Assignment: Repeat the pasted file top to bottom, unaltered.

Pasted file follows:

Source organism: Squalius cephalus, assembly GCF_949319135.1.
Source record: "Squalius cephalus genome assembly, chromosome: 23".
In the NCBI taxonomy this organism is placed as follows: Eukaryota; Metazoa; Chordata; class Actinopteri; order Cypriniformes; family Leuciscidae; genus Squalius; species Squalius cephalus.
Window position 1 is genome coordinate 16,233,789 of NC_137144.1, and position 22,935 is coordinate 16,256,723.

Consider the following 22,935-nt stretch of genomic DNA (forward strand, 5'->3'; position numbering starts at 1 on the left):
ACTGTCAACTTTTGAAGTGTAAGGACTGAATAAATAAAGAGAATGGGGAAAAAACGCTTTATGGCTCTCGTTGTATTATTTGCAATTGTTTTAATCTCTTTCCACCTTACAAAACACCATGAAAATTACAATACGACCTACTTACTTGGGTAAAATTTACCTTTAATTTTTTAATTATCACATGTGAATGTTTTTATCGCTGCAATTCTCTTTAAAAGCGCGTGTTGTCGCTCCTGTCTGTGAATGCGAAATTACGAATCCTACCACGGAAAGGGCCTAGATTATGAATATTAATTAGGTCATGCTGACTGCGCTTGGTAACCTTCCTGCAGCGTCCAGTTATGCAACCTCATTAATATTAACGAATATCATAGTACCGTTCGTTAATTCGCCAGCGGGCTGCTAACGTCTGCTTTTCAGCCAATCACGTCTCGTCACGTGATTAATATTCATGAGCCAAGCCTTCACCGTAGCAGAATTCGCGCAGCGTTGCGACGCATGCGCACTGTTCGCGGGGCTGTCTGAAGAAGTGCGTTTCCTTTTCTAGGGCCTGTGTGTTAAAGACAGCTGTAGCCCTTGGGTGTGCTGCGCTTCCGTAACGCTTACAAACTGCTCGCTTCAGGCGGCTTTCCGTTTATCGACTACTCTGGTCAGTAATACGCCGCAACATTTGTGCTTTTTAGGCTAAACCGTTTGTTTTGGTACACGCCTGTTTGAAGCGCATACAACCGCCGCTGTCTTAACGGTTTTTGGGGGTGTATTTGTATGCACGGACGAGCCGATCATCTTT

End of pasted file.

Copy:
Source organism: Squalius cephalus, assembly GCF_949319135.1.
Source record: "Squalius cephalus genome assembly, chromosome: 23".
In the NCBI taxonomy this organism is placed as follows: Eukaryota; Metazoa; Chordata; class Actinopteri; order Cypriniformes; family Leuciscidae; genus Squalius; species Squalius cephalus.
Window position 1 is genome coordinate 16,233,789 of NC_137144.1, and position 22,935 is coordinate 16,256,723.

Consider the following 22,935-nt stretch of genomic DNA (forward strand, 5'->3'; position numbering starts at 1 on the left):
ACTGTCAACTTTTGAAGTGTAAGGACTGAATAAATAAAGAGAATGGGGAAAAAACGCTTTATGGCTCTCGTTGTATTATTTGCAATTGTTTTAATCTCTTTCCACCTTACAAAACACCATGAAAATTACAATACGACCTACTTACTTGGGTAAAATTTACCTTTAATTTTTTAATTATCACATGTGAATGTTTTTATCGCTGCAATTCTCTTTAAAAGCGCGTGTTGTCGCTCCTGTCTGTGAATGCGAAATTACGAATCCTACCACGGAAAGGGCCTAGATTATGAATATTAATTAGGTCATGCTGACTGCGCTTGGTAACCTTCCTGCAGCGTCCAGTTATGCAACCTCATTAATATTAACGAATATCATAGTACCGTTCGTTAATTCGCCAGCGGGCTGCTAACGTCTGCTTTTCAGCCAATCACGTCTCGTCACGTGATTAATATTCATGAGCCAAGCCTTCACCGTAGCAGAATTCGCGCAGCGTTGCGACGCATGCGCACTGTTCGCGGGGCTGTCTGAAGAAGTGCGTTTCCTTTTCTAGGGCCTGTGTGTTAAAGACAGCTGTAGCCCTTGGGTGTGCTGCGCTTCCGTAACGCTTACAAACTGCTCGCTTCAGGCGGCTTTCCGTTTATCGACTACTCTGGTCAGTAATACGCCGCAACATTTGTGCTTTTTAGGCTAAACCGTTTGTTTTGGTACACGCCTGTTTGAAGCGCATACAACCGCCGCTGTCTTAACGGTTTTTGGGGGTGTATTTGTATGCACGGACGAGCCGATCATCTTT